November 26, 2008
Hormone therapy may be dangerous for woman
Estrogen replacement therapy could accentuate pre-existing heart disease risk factors and a heart health evaluation should be the norm, U.S. researchers say.
Lead researcher MaryFran Sowers of the University of Michigan School of Public Health showed that in women without existing atherosclerosis, hormone therapy use included some positive effects on lipids but also some negative effects related to heart health.
Sowers said the timing hypothesis suggests that if a woman implements a hormone therapy program within six years of her final menstrual period, this narrow window is enough to deter heart disease from developing with the onset of menopause. But the study findings suggest that explanation isn't quite so simple, Sowers said.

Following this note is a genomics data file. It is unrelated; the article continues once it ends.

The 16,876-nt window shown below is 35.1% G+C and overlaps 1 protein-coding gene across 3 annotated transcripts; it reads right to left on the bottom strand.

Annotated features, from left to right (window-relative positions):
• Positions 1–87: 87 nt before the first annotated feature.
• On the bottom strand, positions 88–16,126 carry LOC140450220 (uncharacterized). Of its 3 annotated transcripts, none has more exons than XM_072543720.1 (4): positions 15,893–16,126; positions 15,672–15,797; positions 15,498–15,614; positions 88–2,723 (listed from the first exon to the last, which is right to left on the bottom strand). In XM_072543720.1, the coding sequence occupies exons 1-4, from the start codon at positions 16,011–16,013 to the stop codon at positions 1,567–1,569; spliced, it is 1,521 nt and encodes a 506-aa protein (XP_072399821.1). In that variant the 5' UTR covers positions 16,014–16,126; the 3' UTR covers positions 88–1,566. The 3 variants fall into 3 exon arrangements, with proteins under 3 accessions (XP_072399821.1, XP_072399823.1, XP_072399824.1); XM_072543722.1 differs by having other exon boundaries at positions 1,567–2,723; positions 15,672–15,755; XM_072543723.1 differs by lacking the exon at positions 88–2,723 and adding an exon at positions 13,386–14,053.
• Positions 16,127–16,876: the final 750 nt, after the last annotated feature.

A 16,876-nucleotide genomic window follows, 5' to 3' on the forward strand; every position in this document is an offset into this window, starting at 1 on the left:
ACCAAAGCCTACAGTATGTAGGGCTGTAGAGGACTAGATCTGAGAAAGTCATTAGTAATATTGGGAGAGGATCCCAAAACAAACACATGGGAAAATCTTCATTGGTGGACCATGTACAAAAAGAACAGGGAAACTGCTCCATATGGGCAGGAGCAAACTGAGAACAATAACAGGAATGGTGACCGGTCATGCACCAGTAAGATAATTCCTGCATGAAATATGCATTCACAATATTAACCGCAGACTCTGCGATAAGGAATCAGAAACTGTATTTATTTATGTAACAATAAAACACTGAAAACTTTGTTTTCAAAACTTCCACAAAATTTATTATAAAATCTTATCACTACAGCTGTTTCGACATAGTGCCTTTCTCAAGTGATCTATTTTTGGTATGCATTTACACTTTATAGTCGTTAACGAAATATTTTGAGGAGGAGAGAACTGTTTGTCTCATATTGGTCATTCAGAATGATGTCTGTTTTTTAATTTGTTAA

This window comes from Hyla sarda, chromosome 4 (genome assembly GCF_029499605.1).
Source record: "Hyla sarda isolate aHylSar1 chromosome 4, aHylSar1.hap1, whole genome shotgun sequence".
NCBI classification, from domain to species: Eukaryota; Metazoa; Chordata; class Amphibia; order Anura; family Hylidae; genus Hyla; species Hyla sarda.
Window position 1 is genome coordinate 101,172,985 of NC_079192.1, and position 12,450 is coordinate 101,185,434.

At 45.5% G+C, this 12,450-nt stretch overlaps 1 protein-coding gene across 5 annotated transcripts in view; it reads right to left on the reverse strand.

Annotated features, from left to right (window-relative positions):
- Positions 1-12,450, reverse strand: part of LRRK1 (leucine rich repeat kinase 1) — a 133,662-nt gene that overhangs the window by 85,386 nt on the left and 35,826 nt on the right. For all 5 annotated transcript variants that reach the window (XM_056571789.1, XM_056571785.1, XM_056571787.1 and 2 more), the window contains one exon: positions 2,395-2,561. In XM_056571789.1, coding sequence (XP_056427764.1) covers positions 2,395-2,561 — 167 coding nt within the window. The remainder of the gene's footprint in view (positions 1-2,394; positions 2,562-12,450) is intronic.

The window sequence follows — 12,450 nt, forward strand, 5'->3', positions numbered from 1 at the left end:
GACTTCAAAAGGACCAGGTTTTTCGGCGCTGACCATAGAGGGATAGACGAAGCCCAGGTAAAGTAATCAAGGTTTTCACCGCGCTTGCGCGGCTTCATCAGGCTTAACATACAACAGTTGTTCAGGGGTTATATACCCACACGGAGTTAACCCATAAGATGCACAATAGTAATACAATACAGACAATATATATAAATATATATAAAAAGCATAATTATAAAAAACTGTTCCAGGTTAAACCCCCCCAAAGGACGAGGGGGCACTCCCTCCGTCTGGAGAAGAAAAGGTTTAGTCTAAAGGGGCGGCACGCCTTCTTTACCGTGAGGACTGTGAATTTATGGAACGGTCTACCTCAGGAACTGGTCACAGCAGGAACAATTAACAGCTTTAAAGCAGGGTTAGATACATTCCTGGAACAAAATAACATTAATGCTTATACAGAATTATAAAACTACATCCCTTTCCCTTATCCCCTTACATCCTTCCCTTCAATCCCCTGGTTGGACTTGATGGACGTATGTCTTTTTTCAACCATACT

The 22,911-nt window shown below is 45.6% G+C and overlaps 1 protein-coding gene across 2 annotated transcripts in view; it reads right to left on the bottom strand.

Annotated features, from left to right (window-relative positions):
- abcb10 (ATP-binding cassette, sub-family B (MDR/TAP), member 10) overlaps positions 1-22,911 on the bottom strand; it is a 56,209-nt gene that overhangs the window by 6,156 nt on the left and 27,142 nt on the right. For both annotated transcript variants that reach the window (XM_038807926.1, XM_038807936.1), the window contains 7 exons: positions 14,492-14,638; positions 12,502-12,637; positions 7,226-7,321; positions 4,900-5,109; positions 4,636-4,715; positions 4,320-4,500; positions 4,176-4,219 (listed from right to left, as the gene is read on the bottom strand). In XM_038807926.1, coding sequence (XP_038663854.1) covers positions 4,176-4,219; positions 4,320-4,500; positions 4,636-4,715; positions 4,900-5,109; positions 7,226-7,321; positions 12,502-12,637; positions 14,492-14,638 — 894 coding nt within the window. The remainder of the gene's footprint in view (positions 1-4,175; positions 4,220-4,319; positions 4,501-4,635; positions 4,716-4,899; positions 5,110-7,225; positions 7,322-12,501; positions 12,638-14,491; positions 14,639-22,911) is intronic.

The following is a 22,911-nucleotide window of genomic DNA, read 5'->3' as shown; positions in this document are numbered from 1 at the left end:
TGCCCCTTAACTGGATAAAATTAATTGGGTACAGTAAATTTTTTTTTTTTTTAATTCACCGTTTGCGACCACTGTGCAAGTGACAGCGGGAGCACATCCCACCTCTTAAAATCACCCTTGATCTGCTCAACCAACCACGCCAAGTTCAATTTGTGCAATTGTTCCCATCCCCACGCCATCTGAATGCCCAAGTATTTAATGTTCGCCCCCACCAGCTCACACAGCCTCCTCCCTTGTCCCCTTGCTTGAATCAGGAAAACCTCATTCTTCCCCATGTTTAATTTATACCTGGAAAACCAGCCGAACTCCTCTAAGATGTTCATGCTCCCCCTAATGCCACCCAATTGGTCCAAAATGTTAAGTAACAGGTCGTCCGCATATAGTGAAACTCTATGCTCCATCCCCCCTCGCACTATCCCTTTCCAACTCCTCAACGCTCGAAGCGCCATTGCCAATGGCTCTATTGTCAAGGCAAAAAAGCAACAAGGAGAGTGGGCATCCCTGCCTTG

Sowers said the research shows it's critical for women considering hormone therapy to discuss their heart health with their doctor.
If the woman walks into the doctor's office with a certain degree of heart disease burden already, then she and her healthcare provider may decide that hormone therapy adds too much to the burden, Sowers said in a statement.
If she doesn't have that burden, they may decide that hormone therapy is an acceptable burden.